Kamil Kokot

SymfonyExtension 2.1: Behat with Symfony 5

April 05, 20204 minutes read 0 comments Edit on GitHub

Friends of Behat’s SymfonyExtension becomes more and more popular as the downloads rose almost fivefold in the last year. I’m happy to announce the new release bringing support for Symfony 5 and PHP 7.4, together with functional improvements.

If you haven’t got to know it before, I’d recommend reading the last release announcement.

Symfony 5 and PHP 7.4 support

With Symfony 5 and PHP 7.4 released in late November 2019, adding support for it was only a matter of time. Behat officially started supporting those in early February 2020 and SymfonyExtension was ready for it shortly after.

Unfortunately, Mink ecosystem was lagging behind. Since most of the projects rely on both Behat and Mink, I’ve decided to fork those libraries to Friends of Behat organisation. This way, I could quickly release drop-in replacements for problematic libraries, having Symfony 5 support as my only objective - any other improvements or changes are currently not accepted.

The mentioned packages are behat/mink, behat/mink-extension and behat/mink-browserkit-driver. To use the forked versions, replace behat with friends-of-behat in their name, ending up with friends-of-behat/mink, friends-of-behat/mink-extension and friends-of-behat/mink-browserkit-driver respectively.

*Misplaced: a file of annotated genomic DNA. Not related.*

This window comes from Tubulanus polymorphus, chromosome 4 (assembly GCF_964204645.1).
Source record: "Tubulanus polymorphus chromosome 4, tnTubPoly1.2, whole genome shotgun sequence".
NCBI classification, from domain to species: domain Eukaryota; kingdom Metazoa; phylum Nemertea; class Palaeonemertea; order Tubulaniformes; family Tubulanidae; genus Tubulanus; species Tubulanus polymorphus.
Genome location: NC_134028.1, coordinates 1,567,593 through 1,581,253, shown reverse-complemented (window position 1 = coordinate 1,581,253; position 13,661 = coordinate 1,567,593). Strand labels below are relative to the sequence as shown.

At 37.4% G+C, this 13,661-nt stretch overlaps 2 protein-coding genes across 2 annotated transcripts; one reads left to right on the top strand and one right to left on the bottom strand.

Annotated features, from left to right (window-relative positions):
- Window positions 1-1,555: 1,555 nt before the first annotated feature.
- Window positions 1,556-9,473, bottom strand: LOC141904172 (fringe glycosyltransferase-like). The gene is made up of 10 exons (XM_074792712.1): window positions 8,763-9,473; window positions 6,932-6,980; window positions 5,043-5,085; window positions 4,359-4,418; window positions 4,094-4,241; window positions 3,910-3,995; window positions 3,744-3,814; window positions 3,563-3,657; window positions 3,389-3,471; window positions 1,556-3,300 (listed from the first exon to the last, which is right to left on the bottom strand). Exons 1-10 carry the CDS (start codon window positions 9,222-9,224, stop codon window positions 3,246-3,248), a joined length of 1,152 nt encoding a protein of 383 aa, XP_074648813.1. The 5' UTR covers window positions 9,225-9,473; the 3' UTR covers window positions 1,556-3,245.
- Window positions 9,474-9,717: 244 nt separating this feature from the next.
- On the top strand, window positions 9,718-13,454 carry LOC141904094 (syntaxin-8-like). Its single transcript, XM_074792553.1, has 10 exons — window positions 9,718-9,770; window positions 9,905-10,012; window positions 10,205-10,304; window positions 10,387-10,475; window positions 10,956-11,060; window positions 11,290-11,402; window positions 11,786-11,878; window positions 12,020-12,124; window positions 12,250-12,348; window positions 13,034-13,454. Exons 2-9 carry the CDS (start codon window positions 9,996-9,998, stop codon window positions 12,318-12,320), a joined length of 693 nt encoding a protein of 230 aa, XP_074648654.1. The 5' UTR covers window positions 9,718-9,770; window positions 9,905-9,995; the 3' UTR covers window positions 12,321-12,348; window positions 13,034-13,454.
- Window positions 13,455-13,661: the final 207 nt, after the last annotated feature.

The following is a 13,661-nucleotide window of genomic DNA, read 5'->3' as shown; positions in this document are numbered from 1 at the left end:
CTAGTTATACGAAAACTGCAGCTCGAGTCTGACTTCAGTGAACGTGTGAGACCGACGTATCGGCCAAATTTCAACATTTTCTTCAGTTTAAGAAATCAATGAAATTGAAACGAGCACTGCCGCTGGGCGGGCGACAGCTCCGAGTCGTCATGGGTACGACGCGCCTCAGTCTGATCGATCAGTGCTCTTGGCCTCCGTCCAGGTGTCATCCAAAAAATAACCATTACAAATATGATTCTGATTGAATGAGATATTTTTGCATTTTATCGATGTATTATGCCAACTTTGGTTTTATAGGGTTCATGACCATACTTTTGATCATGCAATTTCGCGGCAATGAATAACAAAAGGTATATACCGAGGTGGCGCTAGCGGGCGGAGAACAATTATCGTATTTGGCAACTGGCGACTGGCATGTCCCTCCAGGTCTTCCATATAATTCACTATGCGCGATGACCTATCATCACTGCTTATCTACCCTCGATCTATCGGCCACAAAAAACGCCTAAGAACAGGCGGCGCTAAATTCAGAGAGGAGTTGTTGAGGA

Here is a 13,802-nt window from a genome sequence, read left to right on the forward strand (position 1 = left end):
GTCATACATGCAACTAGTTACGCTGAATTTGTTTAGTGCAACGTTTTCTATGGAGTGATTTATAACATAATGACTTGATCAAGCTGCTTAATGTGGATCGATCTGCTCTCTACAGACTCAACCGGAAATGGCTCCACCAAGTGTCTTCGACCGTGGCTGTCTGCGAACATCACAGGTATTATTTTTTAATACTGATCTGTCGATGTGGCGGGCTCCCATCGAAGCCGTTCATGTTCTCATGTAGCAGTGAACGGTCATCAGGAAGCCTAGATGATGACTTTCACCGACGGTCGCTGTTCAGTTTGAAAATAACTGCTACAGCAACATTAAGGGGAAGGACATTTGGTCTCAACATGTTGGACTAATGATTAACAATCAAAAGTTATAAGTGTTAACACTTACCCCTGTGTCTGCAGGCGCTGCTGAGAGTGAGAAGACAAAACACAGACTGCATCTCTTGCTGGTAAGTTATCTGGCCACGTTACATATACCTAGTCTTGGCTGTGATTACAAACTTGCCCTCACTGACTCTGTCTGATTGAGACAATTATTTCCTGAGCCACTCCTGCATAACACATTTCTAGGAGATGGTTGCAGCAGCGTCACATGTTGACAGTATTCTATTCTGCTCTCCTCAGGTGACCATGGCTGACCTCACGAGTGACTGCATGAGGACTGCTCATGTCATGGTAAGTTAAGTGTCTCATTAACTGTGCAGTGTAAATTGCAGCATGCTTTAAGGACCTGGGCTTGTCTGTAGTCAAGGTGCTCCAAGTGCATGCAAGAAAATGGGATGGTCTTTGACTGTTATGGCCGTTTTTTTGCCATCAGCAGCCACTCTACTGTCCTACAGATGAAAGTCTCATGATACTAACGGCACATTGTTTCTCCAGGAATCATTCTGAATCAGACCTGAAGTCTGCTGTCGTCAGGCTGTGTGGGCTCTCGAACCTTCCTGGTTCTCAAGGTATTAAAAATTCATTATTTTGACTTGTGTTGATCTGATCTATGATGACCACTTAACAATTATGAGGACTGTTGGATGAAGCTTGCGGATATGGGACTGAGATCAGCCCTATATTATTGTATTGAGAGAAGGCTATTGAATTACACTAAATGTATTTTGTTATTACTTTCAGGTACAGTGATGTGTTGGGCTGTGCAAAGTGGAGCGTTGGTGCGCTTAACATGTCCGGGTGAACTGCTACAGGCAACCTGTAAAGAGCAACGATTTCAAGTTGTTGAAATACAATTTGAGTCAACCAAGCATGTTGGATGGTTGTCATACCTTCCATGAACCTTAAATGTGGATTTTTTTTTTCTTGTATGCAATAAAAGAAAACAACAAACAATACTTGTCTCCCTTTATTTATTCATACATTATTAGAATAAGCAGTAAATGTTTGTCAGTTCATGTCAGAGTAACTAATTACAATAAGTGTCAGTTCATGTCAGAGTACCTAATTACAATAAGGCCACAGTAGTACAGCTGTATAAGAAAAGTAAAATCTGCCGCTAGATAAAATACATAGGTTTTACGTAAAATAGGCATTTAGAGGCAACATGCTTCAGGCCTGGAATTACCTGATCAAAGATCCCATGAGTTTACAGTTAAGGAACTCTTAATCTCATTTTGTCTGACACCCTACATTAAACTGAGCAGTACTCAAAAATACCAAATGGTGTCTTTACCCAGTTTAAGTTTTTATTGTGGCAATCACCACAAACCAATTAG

SymfonyExtension 2.1 removes support for Symfony 3.4, leaving Symfony ^4.4 and ^5.0 as the only supported versions. As for PHP, all versions between 7.1 and 7.4 are currently supported.

Learn more: Symfony 5, PHP 7.4.

Mink’s driver service container exposed

Raised multiple times in issues on the repository, the 2.0 release removed the possibility of getting into Mink’s driver service container easily. Getting it is especially helpful when you want to assert emails sent or messages dispatched during the last HTTP request.

Starting from SymfonyExtension 2.1, you only need to inject behat.driver.service_container service or ask for ContainerInterface $driverContainer to get access to your services within the tested application, both private and public.

final class SomeContext implements Context {
    /** @var Session */
    private $minkSession;
    
    /** @var ContainerInterface */
    private $driverContainer;

    public function __construct(Session $minkSession, ContainerInterface $driverContainer)
    {
        $this->minkSession = $minkSession;
        $this->driverContainer = $driverContainer;
    }

    /** @When I visit the page :page */
    public function visitPage(string $page): void
    {
        $this->minkSession->visit($page);
    }

    /** @Then the counter service should return :number */
    public function counterServiceShouldReturn(int $number): void
    {
        assert($number === $this->driverContainer->get('App\Counter')->getCount());
    }
}

Learn more: Driver service container exposed.

Simple BrowserKit integration